Amid startups’ funding winter, Centre seeks to soften angel tax

Updated - September 26, 2023 08:22 pm IST

Published - September 26, 2023 08:18 pm IST - NEW DELHI 

A business man invests on a startup

A business man invests on a startup | Photo Credit: TeamOktopus

The government has eased some of the provisions of the angel tax introduced in this year’s Budget on investments into startups by non-resident investors at a premium over their fair market value. It has introduced five different valuation methods for shares and offered a 10% tolerance for deviations from the accepted share valuations.

As per a notification issued by the Central Board of Direct Taxes on Monday, Rule 11UA under the Income Tax Act has been amended, with some changes to the draft norms released in May, bringing some relief to prospective foreign investors in startups.

“The introduction of five alternative valuation methods for the valuation of equity shares, which so far could only be valued based on NAV and Discounted Free Cash Flow methods, should provide more flexibility to merchant bankers for the valuation of a company,” said Subramaniam Krishnan, partner, private equity tax at EY India. The option to value equity shares by any of these five methods is not available to resident investors.

Deloitte India partner Anil Talreja said Indian companies and investors were facing severe practical difficulties in executing a simple transaction involving infusion of capital on account of lack of clarity on these rules. “Hopefully the investors will now get a push to consummate their investment in Indian firms,” he said.

“The amended rule brings in more clarity for both investor and investee basis which an appropriate valuation method can be adopted, thereby, reducing the chances of any future litigation and addressing illegitimate or non-genuine transactions while promoting investments in eligible startups,” explained Atul Puri, managing partner and co-founder of SW India.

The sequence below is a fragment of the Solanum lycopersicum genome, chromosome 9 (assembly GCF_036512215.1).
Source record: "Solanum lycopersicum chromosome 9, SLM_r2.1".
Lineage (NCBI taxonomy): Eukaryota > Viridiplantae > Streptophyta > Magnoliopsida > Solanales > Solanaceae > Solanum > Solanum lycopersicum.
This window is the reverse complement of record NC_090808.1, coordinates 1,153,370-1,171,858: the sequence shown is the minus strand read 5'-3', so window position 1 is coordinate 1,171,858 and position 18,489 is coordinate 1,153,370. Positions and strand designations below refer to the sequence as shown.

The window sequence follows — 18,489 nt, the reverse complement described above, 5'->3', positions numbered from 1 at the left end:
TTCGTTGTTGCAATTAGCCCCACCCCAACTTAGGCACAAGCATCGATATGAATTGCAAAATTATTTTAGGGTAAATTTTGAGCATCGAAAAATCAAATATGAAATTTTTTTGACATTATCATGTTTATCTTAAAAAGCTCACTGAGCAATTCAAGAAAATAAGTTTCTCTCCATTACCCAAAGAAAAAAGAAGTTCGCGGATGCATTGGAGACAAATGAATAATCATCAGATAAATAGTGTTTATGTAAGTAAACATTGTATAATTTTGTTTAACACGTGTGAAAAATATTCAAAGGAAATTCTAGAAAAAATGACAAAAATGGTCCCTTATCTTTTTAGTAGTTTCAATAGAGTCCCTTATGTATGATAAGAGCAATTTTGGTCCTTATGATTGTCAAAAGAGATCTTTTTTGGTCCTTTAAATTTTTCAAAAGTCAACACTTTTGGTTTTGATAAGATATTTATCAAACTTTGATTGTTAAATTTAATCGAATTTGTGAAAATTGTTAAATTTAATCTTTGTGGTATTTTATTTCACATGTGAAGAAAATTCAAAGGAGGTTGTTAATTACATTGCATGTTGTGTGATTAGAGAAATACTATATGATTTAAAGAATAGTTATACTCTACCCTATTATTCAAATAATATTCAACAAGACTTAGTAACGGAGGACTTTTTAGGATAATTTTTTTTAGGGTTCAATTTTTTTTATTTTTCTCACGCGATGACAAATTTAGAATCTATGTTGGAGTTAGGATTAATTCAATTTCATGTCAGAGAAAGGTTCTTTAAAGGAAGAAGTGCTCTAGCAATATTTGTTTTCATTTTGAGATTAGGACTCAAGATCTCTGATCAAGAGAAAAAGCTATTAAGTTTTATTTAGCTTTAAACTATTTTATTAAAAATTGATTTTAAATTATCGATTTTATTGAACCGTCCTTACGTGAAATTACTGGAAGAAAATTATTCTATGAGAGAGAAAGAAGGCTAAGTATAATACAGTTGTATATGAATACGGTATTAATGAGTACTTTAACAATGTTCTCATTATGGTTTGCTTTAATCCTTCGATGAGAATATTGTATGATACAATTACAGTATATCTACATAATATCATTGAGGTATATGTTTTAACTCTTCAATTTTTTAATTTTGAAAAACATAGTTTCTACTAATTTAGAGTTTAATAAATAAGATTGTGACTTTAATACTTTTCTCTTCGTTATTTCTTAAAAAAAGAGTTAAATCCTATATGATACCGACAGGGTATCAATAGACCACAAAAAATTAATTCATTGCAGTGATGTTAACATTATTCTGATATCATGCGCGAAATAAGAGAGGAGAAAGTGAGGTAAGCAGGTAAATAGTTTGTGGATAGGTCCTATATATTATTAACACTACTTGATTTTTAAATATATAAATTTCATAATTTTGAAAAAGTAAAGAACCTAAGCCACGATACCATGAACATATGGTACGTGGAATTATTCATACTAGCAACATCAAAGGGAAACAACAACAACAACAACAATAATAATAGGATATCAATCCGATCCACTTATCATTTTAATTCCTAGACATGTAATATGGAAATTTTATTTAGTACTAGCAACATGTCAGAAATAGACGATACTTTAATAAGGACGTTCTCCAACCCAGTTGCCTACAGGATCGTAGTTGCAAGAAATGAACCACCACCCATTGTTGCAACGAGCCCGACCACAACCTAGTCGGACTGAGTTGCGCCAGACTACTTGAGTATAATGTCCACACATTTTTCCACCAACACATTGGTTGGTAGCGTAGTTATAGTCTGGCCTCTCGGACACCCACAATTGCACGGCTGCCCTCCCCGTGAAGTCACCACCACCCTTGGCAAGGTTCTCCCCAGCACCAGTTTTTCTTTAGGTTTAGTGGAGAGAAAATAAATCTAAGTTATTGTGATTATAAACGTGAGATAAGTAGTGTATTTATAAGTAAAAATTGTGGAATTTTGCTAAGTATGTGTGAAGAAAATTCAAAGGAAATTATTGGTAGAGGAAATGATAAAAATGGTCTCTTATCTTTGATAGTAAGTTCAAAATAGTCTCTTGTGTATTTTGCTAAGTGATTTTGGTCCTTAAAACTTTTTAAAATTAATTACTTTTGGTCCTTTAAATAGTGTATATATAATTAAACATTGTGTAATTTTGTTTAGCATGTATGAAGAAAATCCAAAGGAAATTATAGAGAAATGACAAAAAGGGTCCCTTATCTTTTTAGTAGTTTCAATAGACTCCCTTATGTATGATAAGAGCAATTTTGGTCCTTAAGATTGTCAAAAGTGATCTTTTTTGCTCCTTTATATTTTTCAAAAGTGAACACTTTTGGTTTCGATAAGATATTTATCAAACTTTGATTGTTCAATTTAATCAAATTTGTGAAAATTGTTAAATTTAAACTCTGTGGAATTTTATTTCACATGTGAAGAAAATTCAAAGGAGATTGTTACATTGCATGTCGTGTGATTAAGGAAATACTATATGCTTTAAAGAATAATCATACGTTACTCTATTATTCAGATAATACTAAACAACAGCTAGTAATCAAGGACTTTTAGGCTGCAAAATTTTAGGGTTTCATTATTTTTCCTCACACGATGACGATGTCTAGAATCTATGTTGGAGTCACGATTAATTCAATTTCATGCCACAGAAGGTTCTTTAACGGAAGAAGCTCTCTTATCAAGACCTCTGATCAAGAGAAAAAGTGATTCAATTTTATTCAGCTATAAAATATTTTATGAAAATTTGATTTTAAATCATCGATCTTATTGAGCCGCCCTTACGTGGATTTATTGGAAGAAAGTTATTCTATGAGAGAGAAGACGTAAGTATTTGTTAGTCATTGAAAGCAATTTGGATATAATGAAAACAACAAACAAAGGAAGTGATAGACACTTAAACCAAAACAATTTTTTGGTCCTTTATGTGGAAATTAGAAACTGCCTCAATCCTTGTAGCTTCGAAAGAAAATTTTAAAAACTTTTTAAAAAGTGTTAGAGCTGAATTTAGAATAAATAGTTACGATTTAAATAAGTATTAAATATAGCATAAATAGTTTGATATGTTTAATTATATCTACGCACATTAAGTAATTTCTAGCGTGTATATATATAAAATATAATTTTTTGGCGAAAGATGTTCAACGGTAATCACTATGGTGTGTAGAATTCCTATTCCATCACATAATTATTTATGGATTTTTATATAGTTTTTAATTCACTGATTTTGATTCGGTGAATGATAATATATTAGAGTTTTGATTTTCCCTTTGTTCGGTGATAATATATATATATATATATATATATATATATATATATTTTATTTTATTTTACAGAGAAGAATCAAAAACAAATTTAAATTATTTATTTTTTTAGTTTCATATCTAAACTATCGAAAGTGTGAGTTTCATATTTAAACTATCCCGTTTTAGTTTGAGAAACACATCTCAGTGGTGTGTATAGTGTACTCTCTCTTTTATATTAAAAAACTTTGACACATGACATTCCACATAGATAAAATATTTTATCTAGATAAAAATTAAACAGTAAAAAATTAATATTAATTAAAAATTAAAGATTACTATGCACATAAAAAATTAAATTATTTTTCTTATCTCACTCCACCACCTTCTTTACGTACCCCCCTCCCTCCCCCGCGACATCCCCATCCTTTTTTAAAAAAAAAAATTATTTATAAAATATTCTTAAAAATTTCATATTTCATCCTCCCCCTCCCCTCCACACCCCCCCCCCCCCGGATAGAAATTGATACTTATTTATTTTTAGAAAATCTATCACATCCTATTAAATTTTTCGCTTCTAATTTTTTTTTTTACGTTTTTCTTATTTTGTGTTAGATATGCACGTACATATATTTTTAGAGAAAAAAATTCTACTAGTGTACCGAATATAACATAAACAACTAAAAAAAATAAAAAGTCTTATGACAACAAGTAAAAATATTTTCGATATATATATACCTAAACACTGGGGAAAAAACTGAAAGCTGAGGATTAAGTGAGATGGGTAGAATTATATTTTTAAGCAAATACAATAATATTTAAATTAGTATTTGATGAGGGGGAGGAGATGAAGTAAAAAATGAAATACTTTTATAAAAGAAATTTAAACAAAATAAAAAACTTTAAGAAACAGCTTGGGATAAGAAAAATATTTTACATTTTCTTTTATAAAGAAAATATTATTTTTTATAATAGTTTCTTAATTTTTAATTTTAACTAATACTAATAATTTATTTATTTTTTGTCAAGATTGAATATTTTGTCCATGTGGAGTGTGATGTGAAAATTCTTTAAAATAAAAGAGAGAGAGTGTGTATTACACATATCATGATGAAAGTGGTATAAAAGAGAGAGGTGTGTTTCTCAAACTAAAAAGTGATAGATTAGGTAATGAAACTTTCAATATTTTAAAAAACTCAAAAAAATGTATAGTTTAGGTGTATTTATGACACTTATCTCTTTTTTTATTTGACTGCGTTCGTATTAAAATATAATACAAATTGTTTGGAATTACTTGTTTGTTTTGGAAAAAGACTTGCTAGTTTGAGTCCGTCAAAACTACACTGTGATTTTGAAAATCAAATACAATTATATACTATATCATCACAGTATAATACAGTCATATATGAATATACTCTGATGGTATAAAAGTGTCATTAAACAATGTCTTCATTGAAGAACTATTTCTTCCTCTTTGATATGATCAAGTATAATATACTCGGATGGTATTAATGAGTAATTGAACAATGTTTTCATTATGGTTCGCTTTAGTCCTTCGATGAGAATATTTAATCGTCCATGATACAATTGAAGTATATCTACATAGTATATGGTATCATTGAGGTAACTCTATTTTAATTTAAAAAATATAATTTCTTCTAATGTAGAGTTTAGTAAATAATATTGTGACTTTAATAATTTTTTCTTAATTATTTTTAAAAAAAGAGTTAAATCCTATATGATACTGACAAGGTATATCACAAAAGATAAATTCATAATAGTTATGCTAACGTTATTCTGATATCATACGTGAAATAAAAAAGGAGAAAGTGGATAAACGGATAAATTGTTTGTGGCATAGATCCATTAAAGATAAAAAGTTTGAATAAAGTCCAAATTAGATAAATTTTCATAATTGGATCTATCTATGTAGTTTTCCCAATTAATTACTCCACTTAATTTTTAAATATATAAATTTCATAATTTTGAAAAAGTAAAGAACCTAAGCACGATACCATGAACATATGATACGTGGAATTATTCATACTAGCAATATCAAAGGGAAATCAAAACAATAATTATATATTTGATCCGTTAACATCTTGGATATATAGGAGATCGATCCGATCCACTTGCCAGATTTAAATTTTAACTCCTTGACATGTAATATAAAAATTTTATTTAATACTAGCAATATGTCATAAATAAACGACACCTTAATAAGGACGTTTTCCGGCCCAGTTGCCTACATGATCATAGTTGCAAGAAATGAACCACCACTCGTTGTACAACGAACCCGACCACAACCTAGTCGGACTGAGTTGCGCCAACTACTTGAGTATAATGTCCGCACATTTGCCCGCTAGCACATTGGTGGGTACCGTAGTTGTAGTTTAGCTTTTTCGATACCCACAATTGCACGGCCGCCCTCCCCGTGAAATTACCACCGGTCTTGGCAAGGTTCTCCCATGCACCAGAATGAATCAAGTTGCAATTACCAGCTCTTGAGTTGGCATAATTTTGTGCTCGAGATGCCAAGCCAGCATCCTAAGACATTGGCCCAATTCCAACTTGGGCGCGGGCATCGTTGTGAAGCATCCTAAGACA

“One issue that needs to be seen is whether these announcements can be regarded as clarificatory in nature and hence retrospective in interpretation or whether these would be applicable from immediate effect as per the plain reading of the notification,” Mr. Talreja noted.

0 / 0
Sign in to unlock member-only benefits!
  • Access 10 free stories every month
  • Save stories to read later
  • Access to comment on every story
  • Sign-up/manage your newsletter subscriptions with a single click
  • Get notified by email for early access to discounts & offers on our products
Sign in


Comments have to be in English, and in full sentences. They cannot be abusive or personal. Please abide by our community guidelines for posting your comments.

We have migrated to a new commenting platform. If you are already a registered user of The Hindu and logged in, you may continue to engage with our articles. If you do not have an account please register and login to post comments. Users can access their older comments by logging into their accounts on Vuukle.